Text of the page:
An irrepressible David Warner was eyeing a triple century on Saturday while Steve Smith became the fastest man to 7,000 Test runs as Australia put Pakistan to the sword on day two of the second Test in Adelaide.
At the end of the day's opening session, they were 475 for two with Warner unbeaten on 261 -- his highest ever Test score -- and Smith on 34.
In making his runs, Smith -- who had a rare failure in the first of the two-Test series at Brisbane -- shattered a record that had stood since 1946.
He took a single off Muhammad Musa to reach 7,000 runs in his 126th innings, taking possession of a mark held for 73 years by English great Wally Hammond who reached the milestone in his 131st innings.
Smith also moved past legendary countryman Donald Bradman's 6,996 Test runs to become Australia's 11th highest scorer.
The home team resumed the day-night second Test at 302 for one with Warner on 166 and Marnus Labuschagne 126, with the pair putting on another 67 runs before Pakistan finally got a breakthrough.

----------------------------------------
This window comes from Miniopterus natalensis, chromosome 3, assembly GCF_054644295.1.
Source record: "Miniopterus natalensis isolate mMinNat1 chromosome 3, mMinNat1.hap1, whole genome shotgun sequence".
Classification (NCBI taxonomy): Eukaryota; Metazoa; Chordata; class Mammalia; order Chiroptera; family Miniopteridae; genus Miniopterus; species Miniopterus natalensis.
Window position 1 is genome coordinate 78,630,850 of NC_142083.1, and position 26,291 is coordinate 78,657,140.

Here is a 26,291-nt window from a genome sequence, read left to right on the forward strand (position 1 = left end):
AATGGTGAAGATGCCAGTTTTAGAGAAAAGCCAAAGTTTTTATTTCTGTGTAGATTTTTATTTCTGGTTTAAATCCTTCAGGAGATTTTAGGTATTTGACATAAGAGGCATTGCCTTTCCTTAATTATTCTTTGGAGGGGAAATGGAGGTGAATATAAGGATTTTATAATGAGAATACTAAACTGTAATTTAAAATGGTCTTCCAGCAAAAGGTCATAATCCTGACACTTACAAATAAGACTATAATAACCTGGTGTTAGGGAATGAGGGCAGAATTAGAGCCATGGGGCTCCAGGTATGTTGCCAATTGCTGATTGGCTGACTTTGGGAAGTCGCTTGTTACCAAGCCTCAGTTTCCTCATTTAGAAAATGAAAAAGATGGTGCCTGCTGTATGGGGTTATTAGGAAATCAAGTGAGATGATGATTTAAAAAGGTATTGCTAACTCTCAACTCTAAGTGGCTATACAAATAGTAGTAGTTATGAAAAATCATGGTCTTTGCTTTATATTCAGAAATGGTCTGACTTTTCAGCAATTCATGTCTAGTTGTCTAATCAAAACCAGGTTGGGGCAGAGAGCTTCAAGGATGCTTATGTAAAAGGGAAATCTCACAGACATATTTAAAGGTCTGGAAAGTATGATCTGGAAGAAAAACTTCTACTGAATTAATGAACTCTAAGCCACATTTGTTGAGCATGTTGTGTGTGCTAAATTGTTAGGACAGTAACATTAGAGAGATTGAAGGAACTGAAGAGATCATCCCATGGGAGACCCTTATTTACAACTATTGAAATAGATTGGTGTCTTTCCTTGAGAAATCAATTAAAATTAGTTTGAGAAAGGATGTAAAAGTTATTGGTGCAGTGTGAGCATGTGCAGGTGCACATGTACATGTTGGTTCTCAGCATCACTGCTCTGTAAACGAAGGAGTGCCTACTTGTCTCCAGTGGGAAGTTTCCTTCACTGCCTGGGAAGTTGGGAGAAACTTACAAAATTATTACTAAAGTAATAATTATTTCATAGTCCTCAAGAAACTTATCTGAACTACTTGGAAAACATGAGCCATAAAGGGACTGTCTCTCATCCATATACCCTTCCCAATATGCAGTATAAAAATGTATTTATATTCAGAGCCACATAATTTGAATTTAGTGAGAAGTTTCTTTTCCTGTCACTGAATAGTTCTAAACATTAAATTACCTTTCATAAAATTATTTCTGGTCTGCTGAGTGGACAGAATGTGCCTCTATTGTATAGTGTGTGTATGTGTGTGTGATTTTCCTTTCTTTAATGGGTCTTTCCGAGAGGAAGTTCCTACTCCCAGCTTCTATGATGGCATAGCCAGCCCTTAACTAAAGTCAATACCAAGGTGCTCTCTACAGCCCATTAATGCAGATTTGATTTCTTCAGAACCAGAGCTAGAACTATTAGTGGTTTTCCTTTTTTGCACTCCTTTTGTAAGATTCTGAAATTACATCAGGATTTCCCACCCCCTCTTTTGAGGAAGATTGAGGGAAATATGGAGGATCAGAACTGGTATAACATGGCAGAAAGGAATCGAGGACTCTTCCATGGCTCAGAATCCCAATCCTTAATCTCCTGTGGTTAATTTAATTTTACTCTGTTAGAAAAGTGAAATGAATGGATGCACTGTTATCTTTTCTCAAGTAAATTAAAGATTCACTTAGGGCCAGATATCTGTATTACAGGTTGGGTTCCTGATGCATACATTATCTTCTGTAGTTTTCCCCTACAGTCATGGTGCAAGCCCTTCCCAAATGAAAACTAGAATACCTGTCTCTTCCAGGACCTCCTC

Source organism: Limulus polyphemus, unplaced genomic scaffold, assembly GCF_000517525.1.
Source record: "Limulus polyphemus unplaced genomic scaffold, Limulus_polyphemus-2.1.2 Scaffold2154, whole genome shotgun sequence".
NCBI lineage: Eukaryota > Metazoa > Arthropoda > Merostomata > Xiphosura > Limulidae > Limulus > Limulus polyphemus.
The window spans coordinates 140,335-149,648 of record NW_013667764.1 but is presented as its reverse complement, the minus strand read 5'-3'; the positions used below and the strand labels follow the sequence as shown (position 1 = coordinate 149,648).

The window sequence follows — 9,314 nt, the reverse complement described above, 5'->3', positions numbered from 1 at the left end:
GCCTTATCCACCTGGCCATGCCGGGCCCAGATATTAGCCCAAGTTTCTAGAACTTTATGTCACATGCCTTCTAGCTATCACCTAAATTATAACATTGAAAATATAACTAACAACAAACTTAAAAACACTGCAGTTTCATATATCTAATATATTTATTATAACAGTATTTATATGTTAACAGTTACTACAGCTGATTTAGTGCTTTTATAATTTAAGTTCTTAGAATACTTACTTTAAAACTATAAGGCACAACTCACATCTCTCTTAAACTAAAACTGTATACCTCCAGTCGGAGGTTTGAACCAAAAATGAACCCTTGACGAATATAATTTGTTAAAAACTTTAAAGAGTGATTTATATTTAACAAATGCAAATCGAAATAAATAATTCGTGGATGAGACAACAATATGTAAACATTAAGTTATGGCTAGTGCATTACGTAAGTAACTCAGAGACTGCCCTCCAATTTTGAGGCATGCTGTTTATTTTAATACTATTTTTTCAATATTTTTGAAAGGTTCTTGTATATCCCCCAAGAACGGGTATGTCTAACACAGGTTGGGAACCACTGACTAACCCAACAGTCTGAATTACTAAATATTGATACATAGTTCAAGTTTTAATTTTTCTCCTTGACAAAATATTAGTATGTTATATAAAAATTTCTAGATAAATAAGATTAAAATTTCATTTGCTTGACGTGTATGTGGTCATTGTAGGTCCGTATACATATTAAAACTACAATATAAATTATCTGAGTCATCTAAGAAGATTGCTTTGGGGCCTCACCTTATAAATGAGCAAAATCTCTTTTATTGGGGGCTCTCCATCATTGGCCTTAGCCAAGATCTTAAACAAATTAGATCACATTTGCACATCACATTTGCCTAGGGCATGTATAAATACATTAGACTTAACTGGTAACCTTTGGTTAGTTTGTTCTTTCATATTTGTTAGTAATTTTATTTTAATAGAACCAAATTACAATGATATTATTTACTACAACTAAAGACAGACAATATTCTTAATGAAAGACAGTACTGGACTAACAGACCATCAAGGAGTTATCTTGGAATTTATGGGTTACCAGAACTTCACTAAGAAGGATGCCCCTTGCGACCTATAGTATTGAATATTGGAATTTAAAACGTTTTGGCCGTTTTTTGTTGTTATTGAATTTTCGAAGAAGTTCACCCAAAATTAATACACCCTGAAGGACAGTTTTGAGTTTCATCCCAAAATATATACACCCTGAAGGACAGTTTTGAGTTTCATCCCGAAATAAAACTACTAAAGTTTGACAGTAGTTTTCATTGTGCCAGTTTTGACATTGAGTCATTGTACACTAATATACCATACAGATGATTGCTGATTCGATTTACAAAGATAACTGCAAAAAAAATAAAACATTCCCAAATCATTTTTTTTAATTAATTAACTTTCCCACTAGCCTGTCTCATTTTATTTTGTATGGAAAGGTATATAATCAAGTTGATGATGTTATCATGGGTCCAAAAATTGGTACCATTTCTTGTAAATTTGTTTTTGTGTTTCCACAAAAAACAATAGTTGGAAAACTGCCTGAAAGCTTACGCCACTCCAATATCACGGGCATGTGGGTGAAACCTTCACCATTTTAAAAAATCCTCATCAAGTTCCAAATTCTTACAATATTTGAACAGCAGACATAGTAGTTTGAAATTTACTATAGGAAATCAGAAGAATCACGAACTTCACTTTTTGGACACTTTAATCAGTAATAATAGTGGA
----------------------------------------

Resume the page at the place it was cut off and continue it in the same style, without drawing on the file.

Skipper Azhar Ali took the new ball and Shaheen Afridi clean-bowled Labuschagne as he attempted a drive, just as he and Warner appeared set for another long day at the crease.
The 25-year-old, who has come of age during the series, trudged back to the pavilion to a standing ovation after a classy 162, his second century in a row.
Their marathon 361-run partnership was a record second-wicket stand for Australia against Pakistan and the highest ever in a pink-ball Test.
Just minutes later, the explosive Warner completed only the second Test double century of his career.
Playing in his 81st Test, he reached 200 off 260 balls with a single from Afridi, having clattered 23 fours along the way.
Pakistan thought they finally had Warner out on 226 when he was caught in the gully off debutant Musa, only for their heads to drop when it was called a no-ball.
Warner made them pay, passing his previous highest Test score of 253, set in Perth in 2015, with his eyes firmly set on a maiden triple century.
Pakistan have lost 13 consecutive Tests in Australia.
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